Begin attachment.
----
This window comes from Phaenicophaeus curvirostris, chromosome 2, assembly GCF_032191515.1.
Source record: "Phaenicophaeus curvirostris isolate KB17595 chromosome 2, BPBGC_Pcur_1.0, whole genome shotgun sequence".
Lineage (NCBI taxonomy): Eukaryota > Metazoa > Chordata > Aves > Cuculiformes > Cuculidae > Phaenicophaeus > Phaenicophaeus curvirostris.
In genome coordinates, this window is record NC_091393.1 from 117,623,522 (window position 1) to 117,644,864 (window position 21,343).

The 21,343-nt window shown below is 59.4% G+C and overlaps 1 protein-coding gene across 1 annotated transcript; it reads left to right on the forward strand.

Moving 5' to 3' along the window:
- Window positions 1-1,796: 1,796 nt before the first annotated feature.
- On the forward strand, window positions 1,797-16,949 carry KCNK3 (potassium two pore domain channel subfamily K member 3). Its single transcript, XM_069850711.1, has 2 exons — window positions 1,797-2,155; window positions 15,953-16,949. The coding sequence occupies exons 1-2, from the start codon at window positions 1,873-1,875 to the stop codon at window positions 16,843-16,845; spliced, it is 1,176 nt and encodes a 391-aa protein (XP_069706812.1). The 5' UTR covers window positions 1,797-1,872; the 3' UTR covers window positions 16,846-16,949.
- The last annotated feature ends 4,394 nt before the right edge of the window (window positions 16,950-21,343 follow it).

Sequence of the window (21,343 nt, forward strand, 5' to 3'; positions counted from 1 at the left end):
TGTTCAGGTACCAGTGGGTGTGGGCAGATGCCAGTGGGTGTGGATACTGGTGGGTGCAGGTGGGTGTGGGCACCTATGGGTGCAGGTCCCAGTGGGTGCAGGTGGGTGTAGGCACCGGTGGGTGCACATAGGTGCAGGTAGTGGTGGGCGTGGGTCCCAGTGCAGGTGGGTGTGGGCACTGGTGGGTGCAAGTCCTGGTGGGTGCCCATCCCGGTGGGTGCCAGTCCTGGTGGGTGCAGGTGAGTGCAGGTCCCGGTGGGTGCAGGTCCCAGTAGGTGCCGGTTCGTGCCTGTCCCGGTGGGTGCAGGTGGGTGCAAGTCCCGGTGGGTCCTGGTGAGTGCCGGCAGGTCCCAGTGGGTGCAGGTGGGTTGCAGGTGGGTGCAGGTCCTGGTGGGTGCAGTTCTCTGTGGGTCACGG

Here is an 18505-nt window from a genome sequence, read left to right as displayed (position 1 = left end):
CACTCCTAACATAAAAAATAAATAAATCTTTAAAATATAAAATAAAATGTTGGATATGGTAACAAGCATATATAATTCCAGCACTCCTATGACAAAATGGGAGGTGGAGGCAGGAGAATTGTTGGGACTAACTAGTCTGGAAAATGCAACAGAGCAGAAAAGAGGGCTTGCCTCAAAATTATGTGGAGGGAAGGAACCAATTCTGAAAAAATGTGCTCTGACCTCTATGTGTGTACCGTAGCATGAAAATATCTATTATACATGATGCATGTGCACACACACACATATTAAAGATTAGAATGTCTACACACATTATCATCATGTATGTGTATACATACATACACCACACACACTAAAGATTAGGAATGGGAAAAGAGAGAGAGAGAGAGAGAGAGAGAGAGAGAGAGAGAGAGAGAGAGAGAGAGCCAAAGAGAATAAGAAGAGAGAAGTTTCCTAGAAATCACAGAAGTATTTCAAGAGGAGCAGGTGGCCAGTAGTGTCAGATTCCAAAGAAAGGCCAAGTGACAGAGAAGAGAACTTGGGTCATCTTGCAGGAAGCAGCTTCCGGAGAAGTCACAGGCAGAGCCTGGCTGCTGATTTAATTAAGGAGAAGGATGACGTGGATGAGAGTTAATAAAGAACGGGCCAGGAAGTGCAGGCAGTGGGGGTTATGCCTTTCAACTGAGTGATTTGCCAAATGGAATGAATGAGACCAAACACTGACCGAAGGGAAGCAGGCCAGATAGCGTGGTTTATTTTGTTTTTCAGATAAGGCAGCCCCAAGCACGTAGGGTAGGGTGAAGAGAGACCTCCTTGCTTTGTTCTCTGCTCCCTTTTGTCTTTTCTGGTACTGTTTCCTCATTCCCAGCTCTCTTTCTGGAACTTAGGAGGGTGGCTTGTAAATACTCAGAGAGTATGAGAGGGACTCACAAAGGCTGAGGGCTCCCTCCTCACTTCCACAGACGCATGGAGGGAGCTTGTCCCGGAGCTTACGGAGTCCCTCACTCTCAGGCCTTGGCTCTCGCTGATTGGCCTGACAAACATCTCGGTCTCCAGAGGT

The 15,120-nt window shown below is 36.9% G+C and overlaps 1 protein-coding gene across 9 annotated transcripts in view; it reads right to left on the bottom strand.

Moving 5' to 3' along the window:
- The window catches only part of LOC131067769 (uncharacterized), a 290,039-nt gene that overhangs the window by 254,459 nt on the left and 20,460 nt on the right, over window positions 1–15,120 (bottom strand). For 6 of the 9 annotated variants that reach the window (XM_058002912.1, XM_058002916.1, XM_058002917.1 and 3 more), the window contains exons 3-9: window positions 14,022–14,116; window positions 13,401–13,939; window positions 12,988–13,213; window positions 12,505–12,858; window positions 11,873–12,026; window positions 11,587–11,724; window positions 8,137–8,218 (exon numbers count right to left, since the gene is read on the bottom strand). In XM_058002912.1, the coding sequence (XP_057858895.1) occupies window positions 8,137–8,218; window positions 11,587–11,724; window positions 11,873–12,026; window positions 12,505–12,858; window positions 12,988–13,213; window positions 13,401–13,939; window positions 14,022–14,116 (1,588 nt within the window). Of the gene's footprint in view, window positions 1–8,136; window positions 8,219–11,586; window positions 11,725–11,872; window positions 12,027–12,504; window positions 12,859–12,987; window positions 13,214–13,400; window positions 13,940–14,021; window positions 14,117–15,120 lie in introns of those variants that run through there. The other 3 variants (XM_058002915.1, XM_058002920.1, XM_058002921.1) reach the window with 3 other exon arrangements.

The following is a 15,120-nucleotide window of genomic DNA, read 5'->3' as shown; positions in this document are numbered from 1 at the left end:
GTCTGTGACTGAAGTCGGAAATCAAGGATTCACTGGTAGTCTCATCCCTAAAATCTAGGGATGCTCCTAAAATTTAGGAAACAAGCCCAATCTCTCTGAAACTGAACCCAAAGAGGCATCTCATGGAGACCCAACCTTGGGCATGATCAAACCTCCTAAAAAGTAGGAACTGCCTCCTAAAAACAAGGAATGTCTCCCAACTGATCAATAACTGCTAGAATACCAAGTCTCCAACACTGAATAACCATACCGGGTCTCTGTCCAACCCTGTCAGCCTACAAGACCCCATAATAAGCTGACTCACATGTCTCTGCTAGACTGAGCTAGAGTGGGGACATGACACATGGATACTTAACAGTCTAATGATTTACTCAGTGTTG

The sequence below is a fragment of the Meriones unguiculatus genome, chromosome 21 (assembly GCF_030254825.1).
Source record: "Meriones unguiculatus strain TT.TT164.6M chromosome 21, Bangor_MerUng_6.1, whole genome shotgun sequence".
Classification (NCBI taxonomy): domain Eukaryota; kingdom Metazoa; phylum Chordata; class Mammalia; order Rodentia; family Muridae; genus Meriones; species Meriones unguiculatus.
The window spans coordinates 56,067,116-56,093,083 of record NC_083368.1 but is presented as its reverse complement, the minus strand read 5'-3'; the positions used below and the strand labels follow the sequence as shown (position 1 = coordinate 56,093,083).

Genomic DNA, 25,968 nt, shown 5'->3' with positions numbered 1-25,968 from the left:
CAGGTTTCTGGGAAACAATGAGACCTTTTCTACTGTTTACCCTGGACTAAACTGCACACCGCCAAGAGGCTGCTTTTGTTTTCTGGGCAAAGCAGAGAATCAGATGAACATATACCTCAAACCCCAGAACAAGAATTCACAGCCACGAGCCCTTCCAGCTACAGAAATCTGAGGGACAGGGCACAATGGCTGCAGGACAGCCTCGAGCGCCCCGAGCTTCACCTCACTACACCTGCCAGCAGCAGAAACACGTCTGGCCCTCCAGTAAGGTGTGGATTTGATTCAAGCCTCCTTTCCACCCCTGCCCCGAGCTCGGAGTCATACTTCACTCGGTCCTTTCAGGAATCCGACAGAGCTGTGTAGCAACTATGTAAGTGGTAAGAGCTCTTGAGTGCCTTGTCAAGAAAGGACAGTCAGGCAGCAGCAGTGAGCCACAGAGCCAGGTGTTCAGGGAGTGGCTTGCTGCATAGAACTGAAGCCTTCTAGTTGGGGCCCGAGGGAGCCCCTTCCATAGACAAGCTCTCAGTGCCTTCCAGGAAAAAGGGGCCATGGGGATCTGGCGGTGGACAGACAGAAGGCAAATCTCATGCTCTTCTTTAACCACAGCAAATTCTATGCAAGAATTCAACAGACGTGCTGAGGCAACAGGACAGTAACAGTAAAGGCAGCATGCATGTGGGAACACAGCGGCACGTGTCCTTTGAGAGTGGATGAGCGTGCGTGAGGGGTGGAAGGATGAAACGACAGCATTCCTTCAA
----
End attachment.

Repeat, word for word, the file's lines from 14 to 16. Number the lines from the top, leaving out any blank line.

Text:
The 15,120-nt window shown below is 36.9% G+C and overlaps 1 protein-coding gene across 9 annotated transcripts in view; it reads right to left on the bottom strand.

Moving 5' to 3' along the window:
- The window catches only part of LOC131067769 (uncharacterized), a 290,039-nt gene that overhangs the window by 254,459 nt on the left and 20,460 nt on the right, over window positions 1–15,120 (bottom strand). For 6 of the 9 annotated variants that reach the window (XM_058002912.1, XM_058002916.1, XM_058002917.1 and 3 more), the window contains exons 3-9: window positions 14,022–14,116; window positions 13,401–13,939; window positions 12,988–13,213; window positions 12,505–12,858; window positions 11,873–12,026; window positions 11,587–11,724; window positions 8,137–8,218 (exon numbers count right to left, since the gene is read on the bottom strand). In XM_058002912.1, the coding sequence (XP_057858895.1) occupies window positions 8,137–8,218; window positions 11,587–11,724; window positions 11,873–12,026; window positions 12,505–12,858; window positions 12,988–13,213; window positions 13,401–13,939; window positions 14,022–14,116 (1,588 nt within the window). Of the gene's footprint in view, window positions 1–8,136; window positions 8,219–11,586; window positions 11,725–11,872; window positions 12,027–12,504; window positions 12,859–12,987; window positions 13,214–13,400; window positions 13,940–14,021; window positions 14,117–15,120 lie in introns of those variants that run through there. The other 3 variants (XM_058002915.1, XM_058002920.1, XM_058002921.1) reach the window with 3 other exon arrangements.